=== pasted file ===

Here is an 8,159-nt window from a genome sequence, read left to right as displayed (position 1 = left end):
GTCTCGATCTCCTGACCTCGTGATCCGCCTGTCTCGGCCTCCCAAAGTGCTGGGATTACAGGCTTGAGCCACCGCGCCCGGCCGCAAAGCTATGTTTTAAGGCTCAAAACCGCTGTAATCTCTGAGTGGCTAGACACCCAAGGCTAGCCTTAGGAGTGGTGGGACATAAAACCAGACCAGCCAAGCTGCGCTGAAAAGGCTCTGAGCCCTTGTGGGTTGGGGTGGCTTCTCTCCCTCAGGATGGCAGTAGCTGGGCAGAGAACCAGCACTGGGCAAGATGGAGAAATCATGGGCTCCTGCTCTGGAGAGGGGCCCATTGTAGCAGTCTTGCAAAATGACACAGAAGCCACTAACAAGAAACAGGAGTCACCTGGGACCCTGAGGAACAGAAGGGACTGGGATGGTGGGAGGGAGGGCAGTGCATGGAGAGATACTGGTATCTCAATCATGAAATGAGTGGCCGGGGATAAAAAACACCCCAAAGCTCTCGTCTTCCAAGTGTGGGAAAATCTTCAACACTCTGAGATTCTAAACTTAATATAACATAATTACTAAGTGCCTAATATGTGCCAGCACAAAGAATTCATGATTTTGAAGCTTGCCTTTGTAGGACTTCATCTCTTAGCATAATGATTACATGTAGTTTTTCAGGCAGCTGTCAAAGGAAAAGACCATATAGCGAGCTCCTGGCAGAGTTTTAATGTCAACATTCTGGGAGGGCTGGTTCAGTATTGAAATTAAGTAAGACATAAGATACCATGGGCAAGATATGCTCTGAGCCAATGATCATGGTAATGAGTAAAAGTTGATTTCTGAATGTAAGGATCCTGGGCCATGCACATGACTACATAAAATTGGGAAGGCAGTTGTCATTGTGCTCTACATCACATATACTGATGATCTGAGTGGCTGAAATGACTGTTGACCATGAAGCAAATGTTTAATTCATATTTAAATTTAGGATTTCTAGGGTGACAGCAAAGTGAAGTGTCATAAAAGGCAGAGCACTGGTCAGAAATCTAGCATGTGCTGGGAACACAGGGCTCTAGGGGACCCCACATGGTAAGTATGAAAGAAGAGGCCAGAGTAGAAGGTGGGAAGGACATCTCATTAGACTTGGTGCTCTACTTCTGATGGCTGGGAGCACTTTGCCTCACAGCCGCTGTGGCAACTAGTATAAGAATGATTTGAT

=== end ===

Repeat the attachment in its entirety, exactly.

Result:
Here is an 8,159-nt window from a genome sequence, read left to right as displayed (position 1 = left end):
GTCTCGATCTCCTGACCTCGTGATCCGCCTGTCTCGGCCTCCCAAAGTGCTGGGATTACAGGCTTGAGCCACCGCGCCCGGCCGCAAAGCTATGTTTTAAGGCTCAAAACCGCTGTAATCTCTGAGTGGCTAGACACCCAAGGCTAGCCTTAGGAGTGGTGGGACATAAAACCAGACCAGCCAAGCTGCGCTGAAAAGGCTCTGAGCCCTTGTGGGTTGGGGTGGCTTCTCTCCCTCAGGATGGCAGTAGCTGGGCAGAGAACCAGCACTGGGCAAGATGGAGAAATCATGGGCTCCTGCTCTGGAGAGGGGCCCATTGTAGCAGTCTTGCAAAATGACACAGAAGCCACTAACAAGAAACAGGAGTCACCTGGGACCCTGAGGAACAGAAGGGACTGGGATGGTGGGAGGGAGGGCAGTGCATGGAGAGATACTGGTATCTCAATCATGAAATGAGTGGCCGGGGATAAAAAACACCCCAAAGCTCTCGTCTTCCAAGTGTGGGAAAATCTTCAACACTCTGAGATTCTAAACTTAATATAACATAATTACTAAGTGCCTAATATGTGCCAGCACAAAGAATTCATGATTTTGAAGCTTGCCTTTGTAGGACTTCATCTCTTAGCATAATGATTACATGTAGTTTTTCAGGCAGCTGTCAAAGGAAAAGACCATATAGCGAGCTCCTGGCAGAGTTTTAATGTCAACATTCTGGGAGGGCTGGTTCAGTATTGAAATTAAGTAAGACATAAGATACCATGGGCAAGATATGCTCTGAGCCAATGATCATGGTAATGAGTAAAAGTTGATTTCTGAATGTAAGGATCCTGGGCCATGCACATGACTACATAAAATTGGGAAGGCAGTTGTCATTGTGCTCTACATCACATATACTGATGATCTGAGTGGCTGAAATGACTGTTGACCATGAAGCAAATGTTTAATTCATATTTAAATTTAGGATTTCTAGGGTGACAGCAAAGTGAAGTGTCATAAAAGGCAGAGCACTGGTCAGAAATCTAGCATGTGCTGGGAACACAGGGCTCTAGGGGACCCCACATGGTAAGTATGAAAGAAGAGGCCAGAGTAGAAGGTGGGAAGGACATCTCATTAGACTTGGTGCTCTACTTCTGATGGCTGGGAGCACTTTGCCTCACAGCCGCTGTGGCAACTAGTATAAGAATGATTTGAT